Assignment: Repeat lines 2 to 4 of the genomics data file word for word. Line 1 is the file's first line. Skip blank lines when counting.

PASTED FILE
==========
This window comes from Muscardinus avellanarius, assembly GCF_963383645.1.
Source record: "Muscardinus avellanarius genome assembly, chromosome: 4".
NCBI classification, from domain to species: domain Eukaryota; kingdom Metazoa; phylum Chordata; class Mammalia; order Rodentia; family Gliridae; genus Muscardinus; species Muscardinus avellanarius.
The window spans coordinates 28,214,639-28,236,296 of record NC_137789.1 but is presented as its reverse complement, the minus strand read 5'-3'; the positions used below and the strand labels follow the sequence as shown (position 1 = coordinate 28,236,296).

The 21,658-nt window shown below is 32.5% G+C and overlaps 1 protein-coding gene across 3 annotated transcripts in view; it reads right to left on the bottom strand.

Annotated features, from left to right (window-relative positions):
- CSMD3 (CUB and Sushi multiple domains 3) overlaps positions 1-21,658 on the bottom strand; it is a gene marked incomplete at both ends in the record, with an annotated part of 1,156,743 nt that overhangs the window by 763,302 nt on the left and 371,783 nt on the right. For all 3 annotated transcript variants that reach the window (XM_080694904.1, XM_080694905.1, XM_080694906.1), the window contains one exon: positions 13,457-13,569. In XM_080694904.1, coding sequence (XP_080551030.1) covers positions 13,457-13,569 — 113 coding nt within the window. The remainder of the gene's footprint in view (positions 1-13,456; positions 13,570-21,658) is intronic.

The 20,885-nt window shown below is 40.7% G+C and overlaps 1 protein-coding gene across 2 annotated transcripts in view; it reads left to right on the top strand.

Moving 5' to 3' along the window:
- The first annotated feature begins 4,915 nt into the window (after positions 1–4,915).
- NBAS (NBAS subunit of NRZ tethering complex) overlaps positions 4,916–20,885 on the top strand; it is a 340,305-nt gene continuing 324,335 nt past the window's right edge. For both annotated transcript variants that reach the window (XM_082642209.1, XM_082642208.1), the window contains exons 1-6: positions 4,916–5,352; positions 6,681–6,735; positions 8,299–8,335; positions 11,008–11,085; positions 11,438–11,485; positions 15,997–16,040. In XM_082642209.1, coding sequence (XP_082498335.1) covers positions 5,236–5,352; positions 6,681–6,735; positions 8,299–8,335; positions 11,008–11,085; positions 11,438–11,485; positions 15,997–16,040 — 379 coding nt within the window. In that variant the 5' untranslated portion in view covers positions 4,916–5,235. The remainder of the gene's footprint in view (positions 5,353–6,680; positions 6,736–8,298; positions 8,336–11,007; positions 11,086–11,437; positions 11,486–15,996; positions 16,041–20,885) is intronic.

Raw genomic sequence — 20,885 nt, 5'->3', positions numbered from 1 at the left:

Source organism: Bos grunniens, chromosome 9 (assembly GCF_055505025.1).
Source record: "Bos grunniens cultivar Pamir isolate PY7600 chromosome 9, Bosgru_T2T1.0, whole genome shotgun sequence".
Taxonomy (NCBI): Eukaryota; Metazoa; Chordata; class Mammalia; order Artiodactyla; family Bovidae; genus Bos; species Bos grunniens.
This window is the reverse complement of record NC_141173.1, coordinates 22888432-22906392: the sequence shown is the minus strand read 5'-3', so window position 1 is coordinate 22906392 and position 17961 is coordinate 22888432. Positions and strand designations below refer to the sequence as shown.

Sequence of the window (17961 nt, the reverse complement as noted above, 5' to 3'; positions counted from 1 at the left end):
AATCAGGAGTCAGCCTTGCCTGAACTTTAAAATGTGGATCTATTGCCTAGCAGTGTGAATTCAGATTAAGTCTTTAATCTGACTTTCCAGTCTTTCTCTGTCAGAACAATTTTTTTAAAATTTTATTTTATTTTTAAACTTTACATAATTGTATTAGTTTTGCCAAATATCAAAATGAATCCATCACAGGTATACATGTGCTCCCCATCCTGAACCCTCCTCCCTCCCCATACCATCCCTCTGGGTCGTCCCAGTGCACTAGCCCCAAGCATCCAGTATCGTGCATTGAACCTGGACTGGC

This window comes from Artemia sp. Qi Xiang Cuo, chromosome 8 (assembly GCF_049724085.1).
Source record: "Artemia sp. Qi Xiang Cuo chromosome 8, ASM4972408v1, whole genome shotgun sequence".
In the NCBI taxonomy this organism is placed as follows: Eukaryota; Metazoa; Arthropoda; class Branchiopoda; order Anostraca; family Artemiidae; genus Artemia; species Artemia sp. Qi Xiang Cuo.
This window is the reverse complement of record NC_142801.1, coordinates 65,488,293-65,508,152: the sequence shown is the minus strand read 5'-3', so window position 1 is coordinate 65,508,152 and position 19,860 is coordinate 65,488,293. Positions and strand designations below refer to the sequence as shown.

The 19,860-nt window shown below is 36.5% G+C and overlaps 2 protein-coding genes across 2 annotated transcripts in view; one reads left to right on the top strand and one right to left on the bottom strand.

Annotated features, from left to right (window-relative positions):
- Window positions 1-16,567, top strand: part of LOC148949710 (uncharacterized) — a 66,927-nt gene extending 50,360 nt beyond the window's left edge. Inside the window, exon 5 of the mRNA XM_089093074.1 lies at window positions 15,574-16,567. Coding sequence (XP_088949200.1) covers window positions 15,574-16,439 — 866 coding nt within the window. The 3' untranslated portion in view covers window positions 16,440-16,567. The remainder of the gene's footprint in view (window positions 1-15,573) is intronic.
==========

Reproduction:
Source record: "Muscardinus avellanarius genome assembly, chromosome: 4".
NCBI classification, from domain to species: domain Eukaryota; kingdom Metazoa; phylum Chordata; class Mammalia; order Rodentia; family Gliridae; genus Muscardinus; species Muscardinus avellanarius.
The window spans coordinates 28,214,639-28,236,296 of record NC_137789.1 but is presented as its reverse complement, the minus strand read 5'-3'; the positions used below and the strand labels follow the sequence as shown (position 1 = coordinate 28,236,296).